Warman Middle Years School is a multi-winged addition to a new recreation facility in Warman, Saskatchewan, with a designed integration of systems between the two facilities creating a commissioning and modeling challenge.
Service completion: Ongoing commissioning, Fall 2012 completion for energy simulation.
Scope of services: Enhanced and Fundamental Commissioning (EAp1, EAc3), Minimum and Optimize Energy Performance Simulation (EAp2, EAc1) for CaGBC LEED: New Construction 2009
Size: $24,000,000 construction budget
Building systems: Curtainwall and stone envelope, radiant in-floor heating and ceiling cooling with hot and chilled water from district energy system and demand control ventilation, high efficiency lighting with occupancy and photovoltaic control.
Warman Middle Years School has many space uses: classrooms, woodworking shop, art classroom, home economics classroom, kitchen, library, offices and large stage and theatre. Each space has unique design features, requiring specialized commissioning and modeling.
In addition to the multiple space uses, the nearby recreational facility (including ice arena) supplied all hot water, chilled water and domestic hot water for the school. The high grade hot water was generated by boilers, chilled water generated by the ice plant (incorporating a cooling tower and ice battery), and low grade hot water (for radiant in-floor heating) was recovered from the ice plant. While the commissioning scope was to check that proper water temperatures were being delivered to the school, modeling had to look closely at the arena systems, check operating trends, and calculate energy use and savings in this integration. In the end, the model was reviewed to show performance of 47% better than MNECB with respect to cost, equating to 14 points.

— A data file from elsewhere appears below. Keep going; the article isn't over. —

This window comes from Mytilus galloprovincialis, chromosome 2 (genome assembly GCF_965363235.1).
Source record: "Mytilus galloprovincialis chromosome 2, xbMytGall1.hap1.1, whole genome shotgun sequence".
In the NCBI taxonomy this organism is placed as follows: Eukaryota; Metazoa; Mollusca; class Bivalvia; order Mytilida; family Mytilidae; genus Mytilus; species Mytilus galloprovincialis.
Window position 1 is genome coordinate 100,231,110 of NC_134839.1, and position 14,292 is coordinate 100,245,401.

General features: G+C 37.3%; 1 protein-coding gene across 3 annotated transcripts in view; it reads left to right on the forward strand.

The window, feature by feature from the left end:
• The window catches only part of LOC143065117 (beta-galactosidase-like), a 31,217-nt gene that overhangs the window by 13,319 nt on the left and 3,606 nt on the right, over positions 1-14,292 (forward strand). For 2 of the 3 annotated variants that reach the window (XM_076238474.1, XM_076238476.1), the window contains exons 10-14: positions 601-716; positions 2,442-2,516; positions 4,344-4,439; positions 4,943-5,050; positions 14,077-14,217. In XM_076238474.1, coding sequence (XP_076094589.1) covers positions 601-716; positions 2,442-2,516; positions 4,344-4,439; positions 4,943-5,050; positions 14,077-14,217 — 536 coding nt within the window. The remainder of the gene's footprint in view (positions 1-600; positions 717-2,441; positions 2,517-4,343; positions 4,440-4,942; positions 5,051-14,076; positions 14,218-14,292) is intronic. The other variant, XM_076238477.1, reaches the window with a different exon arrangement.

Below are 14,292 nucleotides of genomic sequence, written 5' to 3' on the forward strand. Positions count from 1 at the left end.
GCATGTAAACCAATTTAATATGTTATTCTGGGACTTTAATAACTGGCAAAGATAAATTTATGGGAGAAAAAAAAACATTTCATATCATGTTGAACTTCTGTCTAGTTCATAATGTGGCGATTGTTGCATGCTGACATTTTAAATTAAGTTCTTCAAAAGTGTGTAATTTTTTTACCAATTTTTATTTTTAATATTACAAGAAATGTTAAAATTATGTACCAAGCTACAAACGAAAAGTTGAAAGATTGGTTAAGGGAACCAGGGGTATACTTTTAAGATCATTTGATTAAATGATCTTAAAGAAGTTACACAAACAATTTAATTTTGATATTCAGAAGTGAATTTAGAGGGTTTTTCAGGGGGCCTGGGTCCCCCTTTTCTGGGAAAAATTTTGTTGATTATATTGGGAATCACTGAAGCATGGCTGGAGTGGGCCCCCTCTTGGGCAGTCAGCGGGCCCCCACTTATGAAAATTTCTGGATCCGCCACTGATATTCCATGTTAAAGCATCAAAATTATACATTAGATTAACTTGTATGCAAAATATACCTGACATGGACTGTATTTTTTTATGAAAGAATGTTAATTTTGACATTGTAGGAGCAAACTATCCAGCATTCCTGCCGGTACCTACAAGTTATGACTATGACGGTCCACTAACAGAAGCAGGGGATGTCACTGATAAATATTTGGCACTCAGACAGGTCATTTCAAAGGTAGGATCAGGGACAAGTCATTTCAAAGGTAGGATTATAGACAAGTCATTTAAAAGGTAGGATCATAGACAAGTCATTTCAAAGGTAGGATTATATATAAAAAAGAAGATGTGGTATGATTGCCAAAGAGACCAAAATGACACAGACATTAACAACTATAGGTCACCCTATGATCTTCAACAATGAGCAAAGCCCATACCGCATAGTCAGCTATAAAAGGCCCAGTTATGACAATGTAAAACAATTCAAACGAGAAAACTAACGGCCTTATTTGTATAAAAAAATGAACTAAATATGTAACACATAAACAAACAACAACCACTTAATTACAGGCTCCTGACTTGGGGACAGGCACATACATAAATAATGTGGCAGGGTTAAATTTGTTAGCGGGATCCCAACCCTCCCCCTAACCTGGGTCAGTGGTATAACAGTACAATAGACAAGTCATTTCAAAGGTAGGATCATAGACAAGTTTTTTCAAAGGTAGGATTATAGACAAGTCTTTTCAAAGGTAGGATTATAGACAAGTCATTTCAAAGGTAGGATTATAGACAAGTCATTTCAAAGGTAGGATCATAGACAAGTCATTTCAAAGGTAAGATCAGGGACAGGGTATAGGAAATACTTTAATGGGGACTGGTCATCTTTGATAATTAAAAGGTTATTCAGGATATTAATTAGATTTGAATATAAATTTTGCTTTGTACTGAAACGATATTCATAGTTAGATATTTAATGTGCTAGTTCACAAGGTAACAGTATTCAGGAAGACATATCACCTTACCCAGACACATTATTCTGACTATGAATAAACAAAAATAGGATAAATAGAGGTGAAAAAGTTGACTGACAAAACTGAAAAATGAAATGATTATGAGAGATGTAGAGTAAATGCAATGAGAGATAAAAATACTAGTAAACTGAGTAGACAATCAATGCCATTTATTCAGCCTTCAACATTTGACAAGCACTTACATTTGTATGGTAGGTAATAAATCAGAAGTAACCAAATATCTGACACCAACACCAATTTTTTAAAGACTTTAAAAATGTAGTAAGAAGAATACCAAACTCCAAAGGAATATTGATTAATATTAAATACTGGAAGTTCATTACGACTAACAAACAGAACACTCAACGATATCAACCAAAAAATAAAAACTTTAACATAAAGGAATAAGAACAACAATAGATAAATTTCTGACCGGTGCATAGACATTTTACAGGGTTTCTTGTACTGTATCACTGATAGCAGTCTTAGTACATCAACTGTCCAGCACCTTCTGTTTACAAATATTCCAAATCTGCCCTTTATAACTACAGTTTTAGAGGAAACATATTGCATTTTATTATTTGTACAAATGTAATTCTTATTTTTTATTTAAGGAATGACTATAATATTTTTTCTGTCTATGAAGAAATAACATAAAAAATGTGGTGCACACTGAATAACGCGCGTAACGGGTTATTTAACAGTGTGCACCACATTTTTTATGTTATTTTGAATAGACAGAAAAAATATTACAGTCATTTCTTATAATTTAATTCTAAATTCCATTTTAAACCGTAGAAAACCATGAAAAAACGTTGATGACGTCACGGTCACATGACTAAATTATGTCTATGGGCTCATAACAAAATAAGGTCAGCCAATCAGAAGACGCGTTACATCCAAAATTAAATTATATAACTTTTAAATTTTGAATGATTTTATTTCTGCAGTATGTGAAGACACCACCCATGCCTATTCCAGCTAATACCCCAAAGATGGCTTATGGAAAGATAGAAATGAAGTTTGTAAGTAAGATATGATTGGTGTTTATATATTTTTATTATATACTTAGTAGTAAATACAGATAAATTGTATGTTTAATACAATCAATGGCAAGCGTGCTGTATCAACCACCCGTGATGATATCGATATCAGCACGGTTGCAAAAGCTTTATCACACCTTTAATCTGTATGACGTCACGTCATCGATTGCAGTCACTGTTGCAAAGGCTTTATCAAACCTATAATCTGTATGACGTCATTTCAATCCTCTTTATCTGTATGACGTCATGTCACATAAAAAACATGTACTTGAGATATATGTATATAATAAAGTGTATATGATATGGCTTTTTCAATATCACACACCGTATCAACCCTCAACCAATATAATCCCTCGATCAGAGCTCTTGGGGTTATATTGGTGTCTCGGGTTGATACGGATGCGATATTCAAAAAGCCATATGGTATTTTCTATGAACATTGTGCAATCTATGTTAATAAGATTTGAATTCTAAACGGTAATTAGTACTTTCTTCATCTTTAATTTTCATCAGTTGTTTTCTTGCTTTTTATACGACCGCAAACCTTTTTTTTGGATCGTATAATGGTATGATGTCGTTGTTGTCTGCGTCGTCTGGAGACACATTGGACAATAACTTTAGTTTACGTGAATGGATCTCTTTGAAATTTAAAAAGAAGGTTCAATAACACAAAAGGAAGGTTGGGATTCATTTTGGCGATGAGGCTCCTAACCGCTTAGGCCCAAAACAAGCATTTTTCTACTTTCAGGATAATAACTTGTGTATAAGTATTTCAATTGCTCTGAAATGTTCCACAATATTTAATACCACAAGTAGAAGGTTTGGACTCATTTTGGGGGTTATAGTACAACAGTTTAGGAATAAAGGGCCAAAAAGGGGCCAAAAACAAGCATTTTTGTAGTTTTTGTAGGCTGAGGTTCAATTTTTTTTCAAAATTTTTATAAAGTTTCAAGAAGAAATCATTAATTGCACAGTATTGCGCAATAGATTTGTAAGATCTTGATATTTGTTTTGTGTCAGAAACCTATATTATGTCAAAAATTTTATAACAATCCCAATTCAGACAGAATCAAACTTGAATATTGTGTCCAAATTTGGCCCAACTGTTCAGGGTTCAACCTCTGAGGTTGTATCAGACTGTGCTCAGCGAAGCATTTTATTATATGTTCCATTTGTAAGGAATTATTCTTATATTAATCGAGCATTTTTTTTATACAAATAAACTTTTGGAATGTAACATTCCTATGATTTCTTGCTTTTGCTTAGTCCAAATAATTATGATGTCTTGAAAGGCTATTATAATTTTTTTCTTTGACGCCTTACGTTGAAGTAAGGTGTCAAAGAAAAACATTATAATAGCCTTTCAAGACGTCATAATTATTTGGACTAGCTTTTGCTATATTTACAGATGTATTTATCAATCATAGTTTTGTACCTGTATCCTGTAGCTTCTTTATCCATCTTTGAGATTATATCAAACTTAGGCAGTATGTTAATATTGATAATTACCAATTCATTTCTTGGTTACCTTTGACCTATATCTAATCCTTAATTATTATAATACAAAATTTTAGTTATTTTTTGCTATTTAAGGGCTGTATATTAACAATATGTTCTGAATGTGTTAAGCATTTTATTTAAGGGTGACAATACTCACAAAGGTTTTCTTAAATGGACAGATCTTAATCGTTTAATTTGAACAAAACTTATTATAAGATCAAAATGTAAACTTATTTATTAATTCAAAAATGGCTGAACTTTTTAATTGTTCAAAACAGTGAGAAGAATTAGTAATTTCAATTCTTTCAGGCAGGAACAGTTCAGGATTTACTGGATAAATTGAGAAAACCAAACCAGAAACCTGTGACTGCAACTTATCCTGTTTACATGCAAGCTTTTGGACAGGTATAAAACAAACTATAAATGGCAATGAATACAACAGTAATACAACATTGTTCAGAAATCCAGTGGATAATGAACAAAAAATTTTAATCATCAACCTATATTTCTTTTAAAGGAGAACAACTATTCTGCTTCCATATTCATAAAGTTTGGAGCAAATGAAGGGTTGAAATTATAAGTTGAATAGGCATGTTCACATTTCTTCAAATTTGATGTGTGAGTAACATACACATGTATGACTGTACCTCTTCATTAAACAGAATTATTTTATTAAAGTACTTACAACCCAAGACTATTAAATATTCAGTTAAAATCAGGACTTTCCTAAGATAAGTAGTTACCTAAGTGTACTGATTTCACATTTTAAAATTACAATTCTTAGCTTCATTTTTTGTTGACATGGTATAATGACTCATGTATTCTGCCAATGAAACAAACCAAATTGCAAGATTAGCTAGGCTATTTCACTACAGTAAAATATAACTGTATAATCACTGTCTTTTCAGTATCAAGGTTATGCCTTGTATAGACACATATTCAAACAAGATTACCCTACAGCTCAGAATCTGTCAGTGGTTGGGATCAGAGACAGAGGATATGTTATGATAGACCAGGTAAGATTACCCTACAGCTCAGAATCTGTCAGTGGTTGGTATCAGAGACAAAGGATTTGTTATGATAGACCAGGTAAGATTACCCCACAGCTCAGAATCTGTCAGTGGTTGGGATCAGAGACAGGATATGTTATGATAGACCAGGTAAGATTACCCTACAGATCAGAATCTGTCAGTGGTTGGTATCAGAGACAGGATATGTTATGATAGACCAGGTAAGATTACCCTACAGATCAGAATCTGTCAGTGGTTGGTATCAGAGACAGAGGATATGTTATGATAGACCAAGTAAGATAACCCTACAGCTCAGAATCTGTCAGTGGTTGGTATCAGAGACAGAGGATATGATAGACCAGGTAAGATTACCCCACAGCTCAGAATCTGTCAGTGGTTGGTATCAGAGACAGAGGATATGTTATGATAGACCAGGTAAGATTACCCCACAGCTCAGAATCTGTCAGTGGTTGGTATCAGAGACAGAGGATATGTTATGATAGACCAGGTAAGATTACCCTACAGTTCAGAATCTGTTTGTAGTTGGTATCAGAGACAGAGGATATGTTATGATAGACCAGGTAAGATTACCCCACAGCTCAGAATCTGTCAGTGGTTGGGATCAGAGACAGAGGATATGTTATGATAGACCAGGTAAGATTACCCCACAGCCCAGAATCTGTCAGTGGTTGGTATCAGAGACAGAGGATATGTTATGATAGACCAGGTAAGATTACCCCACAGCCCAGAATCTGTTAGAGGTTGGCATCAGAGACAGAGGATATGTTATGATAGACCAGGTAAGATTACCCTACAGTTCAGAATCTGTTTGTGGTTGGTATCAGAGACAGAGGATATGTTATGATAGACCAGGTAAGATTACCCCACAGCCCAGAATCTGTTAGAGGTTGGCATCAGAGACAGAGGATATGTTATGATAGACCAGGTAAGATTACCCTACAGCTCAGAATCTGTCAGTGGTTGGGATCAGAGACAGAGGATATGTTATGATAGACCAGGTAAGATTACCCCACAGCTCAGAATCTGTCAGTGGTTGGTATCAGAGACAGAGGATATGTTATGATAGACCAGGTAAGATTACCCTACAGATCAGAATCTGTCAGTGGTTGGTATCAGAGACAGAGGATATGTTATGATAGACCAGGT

With Enhanced Commissioning, design review of the radiant in-floor heating and cooling lines discovered that there would not be enough space in the walls to run the lines as designed. Also, discrepancies with the size and orientation of duct chases on the Mechanical and Architectural drawings were discovered, which could have led to change orders during construction had the ductwork not been relocated.
While Fundamental Commissioning, major comfort issues were discovered. In addition to way-too-common cross-wiring of thermostats at manifolds (thermostats connected to wrong zone) and valves installed backwards (“open” on building management system is actually a closed valve), almost all 30 classrooms had reverse hydronic balancing: while the perimeter is supposed to have most hot water flow (and thus highest heating capacity) and interior is supposed to have least hot water flow (and thus least heating capacity), this was balanced in reverse such that the least flow was going to perimeter and way too much flow to the interior…which also houses the thermostat. The result was a chilly 15degC perimeter in the occupied zone, no matter what the system did. See thermography images where there is nearly invisible flow at the wall. All issues were rectified for a much more comfortable classroom!Back To Portfolio